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Franz Kafka

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Time once more for a look at the animal kingdom and our interactions with the countless species that share our planet. Today's photos include Iranian dog owners under pressure, a bloom of mayflies, Kim Jong-un visiting Breeding Station No. 621, animals fleeing recent fires and floods, and a dachshund receiving acupuncture therapy. These images and many others are part of this roundup of animals in the news from recent weeks, seen from the perspectives of their human observers, companions, captors, and caretakers, part of an ongoing series on animals in the news. [38 photos]

James Hyslop, a Scientific Specialist at Christie's auction house holds a complete sub-fossilised elephant bird egg on March 27, 2013 in London, England. The massive egg, from the now-extinct elephant bird sold for $101,813 at Christie's "Travel, Science and Natural History" sale, on April 24, 2013 in London. Elephant birds were wiped out several hundred years ago. The egg, laid on the island of Madagascar, is believed to date back before the 17th century. (Oli Scarff/Getty Images)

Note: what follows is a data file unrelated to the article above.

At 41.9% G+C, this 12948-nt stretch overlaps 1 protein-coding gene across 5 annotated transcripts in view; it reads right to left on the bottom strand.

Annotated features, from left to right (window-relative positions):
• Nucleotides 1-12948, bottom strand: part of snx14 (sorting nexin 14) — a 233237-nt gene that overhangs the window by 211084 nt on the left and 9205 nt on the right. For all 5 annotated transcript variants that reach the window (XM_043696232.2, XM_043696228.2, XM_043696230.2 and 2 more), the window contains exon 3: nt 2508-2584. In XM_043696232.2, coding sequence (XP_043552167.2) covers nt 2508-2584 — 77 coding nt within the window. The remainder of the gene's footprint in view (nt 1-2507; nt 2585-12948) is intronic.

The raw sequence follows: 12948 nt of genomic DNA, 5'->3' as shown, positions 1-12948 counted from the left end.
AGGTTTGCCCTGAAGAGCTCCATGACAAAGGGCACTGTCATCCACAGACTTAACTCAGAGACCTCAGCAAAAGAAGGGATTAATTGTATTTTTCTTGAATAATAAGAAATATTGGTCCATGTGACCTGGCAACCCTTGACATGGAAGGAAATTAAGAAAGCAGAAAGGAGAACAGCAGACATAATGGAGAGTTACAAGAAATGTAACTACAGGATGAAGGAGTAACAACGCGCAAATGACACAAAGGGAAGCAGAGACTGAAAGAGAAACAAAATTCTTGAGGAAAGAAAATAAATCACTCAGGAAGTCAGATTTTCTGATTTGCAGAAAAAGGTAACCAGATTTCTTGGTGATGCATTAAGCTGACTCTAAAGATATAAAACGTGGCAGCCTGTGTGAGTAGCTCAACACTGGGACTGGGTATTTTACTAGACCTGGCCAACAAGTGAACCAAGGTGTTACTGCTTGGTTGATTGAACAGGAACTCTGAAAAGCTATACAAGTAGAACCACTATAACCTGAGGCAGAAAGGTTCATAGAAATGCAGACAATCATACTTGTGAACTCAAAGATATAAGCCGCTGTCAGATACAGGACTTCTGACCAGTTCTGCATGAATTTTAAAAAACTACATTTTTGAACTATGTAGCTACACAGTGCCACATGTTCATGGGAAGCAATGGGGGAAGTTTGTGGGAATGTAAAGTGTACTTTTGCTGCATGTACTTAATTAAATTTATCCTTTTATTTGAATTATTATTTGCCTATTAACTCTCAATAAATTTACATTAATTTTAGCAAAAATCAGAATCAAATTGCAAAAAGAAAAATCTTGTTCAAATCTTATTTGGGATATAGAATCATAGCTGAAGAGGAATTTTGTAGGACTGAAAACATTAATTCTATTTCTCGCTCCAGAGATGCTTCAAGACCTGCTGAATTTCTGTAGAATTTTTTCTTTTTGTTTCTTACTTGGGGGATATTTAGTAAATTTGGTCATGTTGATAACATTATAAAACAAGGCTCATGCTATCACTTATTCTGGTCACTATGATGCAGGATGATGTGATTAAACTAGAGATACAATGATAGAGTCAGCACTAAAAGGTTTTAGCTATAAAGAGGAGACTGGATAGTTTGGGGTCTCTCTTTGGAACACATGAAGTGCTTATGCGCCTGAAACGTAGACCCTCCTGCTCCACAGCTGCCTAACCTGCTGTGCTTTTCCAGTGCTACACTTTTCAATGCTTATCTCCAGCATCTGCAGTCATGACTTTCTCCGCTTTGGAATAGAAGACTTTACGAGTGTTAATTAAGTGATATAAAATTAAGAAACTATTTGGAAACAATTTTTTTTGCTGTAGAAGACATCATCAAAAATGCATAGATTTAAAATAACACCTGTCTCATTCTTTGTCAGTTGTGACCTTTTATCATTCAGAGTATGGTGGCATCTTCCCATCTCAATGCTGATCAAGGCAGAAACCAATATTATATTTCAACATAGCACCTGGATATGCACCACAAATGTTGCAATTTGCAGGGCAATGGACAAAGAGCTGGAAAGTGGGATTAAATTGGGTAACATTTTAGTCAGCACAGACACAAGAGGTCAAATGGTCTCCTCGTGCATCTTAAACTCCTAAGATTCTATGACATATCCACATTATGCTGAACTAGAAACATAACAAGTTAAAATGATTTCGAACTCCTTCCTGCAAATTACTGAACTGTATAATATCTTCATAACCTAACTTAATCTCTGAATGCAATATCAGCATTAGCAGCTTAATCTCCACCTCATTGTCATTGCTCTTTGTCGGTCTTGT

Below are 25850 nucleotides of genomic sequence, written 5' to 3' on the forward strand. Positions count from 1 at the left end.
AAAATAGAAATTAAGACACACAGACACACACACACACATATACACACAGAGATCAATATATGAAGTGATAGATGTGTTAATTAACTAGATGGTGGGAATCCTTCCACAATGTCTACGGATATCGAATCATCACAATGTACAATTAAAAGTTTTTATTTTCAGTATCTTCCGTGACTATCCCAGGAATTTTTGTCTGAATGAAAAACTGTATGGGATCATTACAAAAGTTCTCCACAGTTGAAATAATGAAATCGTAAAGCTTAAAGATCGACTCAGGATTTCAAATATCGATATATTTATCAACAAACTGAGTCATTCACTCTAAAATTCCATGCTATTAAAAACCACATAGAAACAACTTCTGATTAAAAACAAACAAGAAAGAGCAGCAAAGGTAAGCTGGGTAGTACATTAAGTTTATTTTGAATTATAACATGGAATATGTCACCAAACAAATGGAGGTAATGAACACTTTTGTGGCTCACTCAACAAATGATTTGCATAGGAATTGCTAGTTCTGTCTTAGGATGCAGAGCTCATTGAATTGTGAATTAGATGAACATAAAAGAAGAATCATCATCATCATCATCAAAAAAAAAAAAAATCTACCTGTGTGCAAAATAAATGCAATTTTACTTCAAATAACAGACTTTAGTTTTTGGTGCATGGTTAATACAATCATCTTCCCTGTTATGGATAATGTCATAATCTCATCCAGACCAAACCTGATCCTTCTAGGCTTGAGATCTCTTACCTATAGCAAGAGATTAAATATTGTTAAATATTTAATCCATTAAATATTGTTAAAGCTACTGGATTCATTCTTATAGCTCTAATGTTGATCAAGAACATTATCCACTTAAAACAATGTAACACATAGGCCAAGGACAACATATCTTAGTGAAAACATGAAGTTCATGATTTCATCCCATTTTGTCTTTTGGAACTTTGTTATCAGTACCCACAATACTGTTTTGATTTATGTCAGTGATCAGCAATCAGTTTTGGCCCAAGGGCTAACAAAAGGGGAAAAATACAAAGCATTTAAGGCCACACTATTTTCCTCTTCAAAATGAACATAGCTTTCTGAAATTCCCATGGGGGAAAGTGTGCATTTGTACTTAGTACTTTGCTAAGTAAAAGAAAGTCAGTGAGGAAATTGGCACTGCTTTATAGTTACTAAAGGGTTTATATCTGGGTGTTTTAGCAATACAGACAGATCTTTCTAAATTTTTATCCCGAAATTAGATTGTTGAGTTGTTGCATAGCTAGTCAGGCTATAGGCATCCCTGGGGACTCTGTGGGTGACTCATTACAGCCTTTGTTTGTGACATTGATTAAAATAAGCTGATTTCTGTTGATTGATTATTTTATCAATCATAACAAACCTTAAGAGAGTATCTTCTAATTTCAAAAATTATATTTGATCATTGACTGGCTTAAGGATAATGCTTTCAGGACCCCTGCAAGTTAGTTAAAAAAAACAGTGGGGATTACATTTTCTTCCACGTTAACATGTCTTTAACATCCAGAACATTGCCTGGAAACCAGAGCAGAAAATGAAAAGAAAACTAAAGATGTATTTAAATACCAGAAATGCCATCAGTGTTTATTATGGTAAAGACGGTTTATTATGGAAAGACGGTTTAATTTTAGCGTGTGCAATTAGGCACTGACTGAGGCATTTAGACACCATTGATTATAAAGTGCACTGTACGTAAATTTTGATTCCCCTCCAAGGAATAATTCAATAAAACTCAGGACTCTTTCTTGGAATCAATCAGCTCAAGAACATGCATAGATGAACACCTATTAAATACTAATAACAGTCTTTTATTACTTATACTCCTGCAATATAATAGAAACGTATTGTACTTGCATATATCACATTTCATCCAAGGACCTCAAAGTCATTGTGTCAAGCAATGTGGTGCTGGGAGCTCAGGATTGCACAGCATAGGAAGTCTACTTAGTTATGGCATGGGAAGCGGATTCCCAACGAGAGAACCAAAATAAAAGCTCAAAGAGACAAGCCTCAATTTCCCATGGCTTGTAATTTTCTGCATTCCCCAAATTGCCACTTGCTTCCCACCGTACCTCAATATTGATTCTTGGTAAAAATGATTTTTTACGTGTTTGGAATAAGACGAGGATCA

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The time to enter the 25th annual National Geographic Traveler Photo Contest is running short -- entries will be accepted for another few days, until June 30, 2013. The first prize winner will receive a 10-day Galapagos expedition for two. National Geographic was once more kind enough to allow me to share some of the later entries with you here, gathered from four categories: Travel Portraits, Outdoor Scenes, Sense of Place, and Spontaneous Moments. Photos and captions by the photographers. Also, be sure to see Part 1, earlier on In Focus. [46 photos]

From the 'Sense of Place' category, a couple paddle out for a sunset surf in the coastal surfing town of Byron Bay, Australia. (© Ming Nomchong/National Geographic Traveler Photo Contest)     

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One of the oldest forms of storytelling is that of re-enactment, donning the costumes of the story's subjects, miming their actions, performing a narrative before a live audience. Whether organized by history enthusiasts, government offices, religious groups, or just for fun, military battles and religious events are the most popular subjects for re-enactment. Collected here are recent performances from around the world, covering a few events from the past 2,000 years. [36 photos]

Actors wearing military uniforms of the Hungarian and Austrian Hapsburg dynasty reenact the first stage of the 1849 Battle of Isaszeg, Hungary, on April 6, 2013 during the Isaszeg Historical Days event. The battle was part of the Spring Campaign of the Hungarian Revolution of 1848 between the Austrian Empire and the Hungarian Revolutionary Army. (Peter Kohalmi/AFP/Getty Images)